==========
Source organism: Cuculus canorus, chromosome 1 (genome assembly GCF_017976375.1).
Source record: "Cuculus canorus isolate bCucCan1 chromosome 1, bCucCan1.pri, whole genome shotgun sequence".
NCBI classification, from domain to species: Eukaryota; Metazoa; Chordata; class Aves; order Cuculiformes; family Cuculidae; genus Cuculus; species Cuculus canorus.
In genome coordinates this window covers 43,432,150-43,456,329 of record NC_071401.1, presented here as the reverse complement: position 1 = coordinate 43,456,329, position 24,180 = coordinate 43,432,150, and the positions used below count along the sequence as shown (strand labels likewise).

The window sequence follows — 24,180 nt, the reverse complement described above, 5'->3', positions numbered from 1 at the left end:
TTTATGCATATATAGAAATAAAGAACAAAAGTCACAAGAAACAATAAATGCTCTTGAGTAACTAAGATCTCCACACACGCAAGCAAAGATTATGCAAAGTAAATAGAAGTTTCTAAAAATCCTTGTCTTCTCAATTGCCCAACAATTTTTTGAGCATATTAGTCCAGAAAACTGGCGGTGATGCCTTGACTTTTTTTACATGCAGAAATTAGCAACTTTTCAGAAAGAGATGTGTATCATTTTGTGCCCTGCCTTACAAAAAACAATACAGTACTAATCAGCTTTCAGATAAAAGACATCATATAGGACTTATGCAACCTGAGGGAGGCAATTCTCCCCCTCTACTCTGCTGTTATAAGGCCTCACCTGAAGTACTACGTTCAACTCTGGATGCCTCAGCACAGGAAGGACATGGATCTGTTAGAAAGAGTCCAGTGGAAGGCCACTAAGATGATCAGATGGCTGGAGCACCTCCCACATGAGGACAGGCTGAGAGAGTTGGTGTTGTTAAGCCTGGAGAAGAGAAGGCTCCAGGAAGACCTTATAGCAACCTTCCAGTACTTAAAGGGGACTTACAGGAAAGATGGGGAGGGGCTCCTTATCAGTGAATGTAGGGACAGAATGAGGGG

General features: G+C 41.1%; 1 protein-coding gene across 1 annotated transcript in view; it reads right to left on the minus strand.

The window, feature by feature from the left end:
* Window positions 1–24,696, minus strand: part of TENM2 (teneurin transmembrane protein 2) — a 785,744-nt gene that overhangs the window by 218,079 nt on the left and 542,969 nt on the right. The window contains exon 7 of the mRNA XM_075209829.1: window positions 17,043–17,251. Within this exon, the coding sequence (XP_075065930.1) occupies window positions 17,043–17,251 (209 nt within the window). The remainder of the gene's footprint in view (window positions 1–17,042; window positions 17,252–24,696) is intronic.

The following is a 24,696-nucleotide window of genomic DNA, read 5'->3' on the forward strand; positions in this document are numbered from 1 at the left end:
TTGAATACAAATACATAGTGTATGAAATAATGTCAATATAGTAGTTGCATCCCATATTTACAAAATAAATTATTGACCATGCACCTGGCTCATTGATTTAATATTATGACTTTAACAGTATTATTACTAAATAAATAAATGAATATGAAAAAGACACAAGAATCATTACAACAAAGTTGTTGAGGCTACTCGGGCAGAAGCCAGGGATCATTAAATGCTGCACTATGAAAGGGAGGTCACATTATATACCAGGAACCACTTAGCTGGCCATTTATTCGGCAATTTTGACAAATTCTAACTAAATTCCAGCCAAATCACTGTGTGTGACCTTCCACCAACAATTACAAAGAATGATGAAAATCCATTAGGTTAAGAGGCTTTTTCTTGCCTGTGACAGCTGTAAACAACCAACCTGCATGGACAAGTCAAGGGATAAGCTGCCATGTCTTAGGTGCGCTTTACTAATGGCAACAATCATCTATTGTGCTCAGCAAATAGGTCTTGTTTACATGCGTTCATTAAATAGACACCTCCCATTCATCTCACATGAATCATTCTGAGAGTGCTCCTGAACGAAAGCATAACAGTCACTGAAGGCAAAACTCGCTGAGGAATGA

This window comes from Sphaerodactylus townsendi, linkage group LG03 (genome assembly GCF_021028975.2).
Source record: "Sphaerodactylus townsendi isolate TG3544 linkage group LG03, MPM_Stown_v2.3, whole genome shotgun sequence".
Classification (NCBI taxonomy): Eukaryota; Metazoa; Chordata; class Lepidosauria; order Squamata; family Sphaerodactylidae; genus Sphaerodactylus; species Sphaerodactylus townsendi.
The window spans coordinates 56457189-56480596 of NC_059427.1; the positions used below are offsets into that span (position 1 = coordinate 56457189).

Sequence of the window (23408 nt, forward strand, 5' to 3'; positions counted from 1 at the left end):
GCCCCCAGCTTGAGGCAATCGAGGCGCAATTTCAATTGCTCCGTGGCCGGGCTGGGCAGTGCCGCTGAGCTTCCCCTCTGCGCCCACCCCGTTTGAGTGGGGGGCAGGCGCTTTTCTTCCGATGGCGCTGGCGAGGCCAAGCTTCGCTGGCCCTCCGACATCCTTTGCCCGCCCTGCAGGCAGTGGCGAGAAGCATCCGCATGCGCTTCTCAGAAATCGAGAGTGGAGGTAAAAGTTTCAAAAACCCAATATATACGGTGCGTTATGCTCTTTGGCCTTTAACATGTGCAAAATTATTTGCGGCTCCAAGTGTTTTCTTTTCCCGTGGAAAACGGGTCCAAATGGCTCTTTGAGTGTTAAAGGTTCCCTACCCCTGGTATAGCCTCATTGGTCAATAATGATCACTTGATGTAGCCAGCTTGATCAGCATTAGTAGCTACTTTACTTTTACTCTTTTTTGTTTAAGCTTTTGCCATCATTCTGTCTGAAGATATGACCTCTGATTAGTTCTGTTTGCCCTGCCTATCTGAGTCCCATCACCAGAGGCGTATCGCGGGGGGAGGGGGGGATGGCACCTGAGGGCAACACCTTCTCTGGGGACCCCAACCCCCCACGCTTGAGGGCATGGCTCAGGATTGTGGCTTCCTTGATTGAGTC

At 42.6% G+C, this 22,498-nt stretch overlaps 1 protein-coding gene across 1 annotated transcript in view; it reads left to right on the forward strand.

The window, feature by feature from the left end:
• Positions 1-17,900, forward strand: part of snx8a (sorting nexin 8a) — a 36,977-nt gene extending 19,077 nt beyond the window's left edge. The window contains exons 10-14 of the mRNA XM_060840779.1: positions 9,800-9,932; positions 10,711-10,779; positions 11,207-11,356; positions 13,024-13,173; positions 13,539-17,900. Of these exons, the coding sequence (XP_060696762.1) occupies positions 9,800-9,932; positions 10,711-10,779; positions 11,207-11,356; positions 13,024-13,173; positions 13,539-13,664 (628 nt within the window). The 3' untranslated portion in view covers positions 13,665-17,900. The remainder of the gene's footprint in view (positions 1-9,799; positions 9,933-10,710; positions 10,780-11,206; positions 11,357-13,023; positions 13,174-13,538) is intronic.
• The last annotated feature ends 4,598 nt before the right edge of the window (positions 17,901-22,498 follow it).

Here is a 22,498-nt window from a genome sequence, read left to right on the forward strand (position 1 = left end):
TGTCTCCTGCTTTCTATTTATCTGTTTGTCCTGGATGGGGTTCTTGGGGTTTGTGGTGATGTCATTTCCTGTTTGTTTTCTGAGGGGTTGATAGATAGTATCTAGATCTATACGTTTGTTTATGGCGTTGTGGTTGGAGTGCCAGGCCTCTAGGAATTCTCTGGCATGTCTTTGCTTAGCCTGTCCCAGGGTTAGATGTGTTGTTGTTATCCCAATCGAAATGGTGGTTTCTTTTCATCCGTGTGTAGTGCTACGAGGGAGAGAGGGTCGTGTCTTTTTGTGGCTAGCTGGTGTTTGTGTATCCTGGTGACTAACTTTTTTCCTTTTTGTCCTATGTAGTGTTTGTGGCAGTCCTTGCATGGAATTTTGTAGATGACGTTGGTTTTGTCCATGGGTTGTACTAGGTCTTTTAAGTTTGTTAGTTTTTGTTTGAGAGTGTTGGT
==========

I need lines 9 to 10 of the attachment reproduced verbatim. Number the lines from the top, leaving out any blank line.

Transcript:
* Window positions 1–24,696, minus strand: part of TENM2 (teneurin transmembrane protein 2) — a 785,744-nt gene that overhangs the window by 218,079 nt on the left and 542,969 nt on the right. The window contains exon 7 of the mRNA XM_075209829.1: window positions 17,043–17,251. Within this exon, the coding sequence (XP_075065930.1) occupies window positions 17,043–17,251 (209 nt within the window). The remainder of the gene's footprint in view (window positions 1–17,042; window positions 17,252–24,696) is intronic.

The following is a 24,696-nucleotide window of genomic DNA, read 5'->3' on the forward strand; positions in this document are numbered from 1 at the left end: